Resources mentioned in this episode:

Inspection-Worthy Mistakes: Which? And Why? By Angela T. Barlow, Lucy A. Watson, Amdeberhan A. Tessema, Alyson E. Lischka, and Jeremy F. Strayer

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Welcome fellow Recovering Traditionalists to Episode 83.  Today we are looking at Inspection-Worthy Mistakes.

A few podcasts ago, in episode 81, I talked about kids feeling like they are just bad at math.  One of the things that builds that feeling is that we look at mistakes in math as errors that shouldn’t happen instead of looking at them as opportunities for learning and growth.

Now don’t get me wrong, we do want kids to get correct answers, but kids are going to make mistakes and get wrong answers, that’s just a fact of life.  There are mistakes that are just calculation errors.  Like sometimes when I see 3 x 2, I think 5 instead of 6.  That is just an error.  But some mistakes can tell us a lot about our students’ thinking around mathematics and can be great things to bring to the whole class to discuss so that everyone can learn from the mistake.

However, do you stop class every time you see a mistake to have a whole group discussion??  No.  But how do you decide what mistakes you should take time investigating?   I used to think that if it was just a procedural mistake that it wasn’t worth investigating.  But when I read the article Inspection-Worthy Mistakes: Which? And Why? By Angela T. Barlow, et al, they changed my mind.  On page 386 they give us two guiding questions to determine if a procedural error is worth inspecting:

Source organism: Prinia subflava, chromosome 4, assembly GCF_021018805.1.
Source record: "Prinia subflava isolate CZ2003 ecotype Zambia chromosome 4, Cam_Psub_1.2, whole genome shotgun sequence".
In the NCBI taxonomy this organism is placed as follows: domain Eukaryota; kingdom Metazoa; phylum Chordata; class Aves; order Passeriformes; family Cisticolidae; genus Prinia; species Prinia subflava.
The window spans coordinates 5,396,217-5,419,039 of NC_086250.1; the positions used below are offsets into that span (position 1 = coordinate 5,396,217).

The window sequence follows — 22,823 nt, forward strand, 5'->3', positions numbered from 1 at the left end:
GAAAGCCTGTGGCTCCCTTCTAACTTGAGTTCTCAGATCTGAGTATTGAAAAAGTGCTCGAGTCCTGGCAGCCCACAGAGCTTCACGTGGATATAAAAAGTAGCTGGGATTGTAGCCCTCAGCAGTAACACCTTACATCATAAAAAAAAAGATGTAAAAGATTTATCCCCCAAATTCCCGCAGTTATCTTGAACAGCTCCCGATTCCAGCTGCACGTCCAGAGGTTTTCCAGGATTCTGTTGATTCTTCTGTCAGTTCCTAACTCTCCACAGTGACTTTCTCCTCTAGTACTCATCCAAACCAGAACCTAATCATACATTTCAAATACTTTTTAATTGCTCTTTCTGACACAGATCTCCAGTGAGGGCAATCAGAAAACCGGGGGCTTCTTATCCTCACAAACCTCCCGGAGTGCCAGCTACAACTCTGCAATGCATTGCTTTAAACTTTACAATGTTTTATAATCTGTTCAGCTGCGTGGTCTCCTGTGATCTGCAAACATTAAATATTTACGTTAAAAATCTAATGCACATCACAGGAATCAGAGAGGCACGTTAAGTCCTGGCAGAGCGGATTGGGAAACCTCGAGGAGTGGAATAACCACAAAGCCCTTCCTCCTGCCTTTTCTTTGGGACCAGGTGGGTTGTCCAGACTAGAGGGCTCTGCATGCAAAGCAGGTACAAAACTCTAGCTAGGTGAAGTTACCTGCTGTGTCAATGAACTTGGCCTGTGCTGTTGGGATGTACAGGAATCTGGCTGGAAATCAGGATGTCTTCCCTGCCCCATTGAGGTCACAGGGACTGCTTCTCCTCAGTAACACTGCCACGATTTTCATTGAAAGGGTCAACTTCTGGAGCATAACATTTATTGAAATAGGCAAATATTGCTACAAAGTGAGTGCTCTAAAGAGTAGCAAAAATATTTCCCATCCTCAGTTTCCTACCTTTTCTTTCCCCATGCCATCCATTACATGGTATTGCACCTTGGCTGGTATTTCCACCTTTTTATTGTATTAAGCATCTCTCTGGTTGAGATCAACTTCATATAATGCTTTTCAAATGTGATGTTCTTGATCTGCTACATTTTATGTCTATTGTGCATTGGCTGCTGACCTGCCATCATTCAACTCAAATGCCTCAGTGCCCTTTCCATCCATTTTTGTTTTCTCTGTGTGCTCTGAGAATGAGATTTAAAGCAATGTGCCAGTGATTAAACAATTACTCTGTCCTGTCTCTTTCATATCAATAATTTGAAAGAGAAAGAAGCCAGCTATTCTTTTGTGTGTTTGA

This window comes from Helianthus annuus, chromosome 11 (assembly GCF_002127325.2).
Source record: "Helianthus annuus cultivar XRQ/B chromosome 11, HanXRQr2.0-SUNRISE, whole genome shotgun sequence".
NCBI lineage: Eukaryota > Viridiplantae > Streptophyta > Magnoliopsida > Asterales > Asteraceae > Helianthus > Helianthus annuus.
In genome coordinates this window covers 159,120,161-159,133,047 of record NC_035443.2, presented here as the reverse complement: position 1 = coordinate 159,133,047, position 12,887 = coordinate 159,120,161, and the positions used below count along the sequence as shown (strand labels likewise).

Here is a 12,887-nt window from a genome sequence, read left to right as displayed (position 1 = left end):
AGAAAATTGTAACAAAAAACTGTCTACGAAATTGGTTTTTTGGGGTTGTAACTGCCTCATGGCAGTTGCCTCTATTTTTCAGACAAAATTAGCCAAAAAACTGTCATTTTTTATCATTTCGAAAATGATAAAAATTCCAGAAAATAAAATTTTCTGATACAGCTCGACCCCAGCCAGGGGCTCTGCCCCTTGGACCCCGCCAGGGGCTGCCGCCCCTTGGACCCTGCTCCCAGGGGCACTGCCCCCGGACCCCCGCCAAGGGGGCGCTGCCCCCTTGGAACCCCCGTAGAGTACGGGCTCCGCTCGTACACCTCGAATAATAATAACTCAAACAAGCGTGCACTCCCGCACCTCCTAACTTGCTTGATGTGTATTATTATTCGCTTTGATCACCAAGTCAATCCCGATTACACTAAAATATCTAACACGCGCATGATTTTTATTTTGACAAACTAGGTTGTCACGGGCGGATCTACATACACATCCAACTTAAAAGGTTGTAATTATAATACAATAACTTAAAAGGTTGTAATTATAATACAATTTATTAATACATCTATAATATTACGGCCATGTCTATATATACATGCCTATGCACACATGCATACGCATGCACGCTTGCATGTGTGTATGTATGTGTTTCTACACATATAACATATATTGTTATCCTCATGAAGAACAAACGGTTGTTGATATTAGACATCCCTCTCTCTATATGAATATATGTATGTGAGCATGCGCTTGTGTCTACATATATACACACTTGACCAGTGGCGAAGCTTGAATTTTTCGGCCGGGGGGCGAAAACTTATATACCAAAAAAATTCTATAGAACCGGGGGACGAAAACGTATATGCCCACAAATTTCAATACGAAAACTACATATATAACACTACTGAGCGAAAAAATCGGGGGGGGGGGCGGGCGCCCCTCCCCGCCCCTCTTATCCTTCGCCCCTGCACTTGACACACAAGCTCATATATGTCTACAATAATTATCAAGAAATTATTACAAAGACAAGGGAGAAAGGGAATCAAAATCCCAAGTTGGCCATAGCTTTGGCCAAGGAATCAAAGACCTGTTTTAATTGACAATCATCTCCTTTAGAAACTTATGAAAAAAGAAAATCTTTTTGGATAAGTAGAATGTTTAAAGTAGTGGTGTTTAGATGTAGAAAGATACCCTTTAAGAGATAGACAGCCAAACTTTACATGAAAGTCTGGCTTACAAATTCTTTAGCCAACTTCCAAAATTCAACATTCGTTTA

• Is the error pervasive or fairly common throughout the class? For example, consider a classroom of third-grade students who are practicing subtraction with three-digit numbers involving regrouping. As the teacher circulates around the room, she notices several students making the procedural error of subtracting the minuend from the subtrahend in the ones place (see g. 1a). Given that several students have made this procedural error, it is worthy of class inspection.
  • Is the error in line with the lesson’s goals? Suppose, for example, a fifth-grade class has been studying multiplication with decimals when the teacher notices that a student has incorrectly placed the decimal in the product (see g. 1b) by “lining up the decimals” as
    if it were an addition problem. Although the error is not necessarily pervasive, correct placement of the decimal in the product represents a fundamental component of the lesson’s goals and is, therefore, worthy of inspection. 

Investigating mistakes in math class can help build student learning but at the end of the article, the authors make another good point that some students who are unwilling to discuss their own thinking about mathematics are willing to investigate and discuss other people’s mistakes.  And as we’ve talked about on previous podcast episodes, there is a lot of benefit to getting students talking in math class.

The article goes into more detail about which mistakes are worth investigating and why you should investigate them.  So I encourage you to go read it for yourself.

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As you start off the school year, I want you to keep in mind what is really important as we're trying to teach mathematics to our students.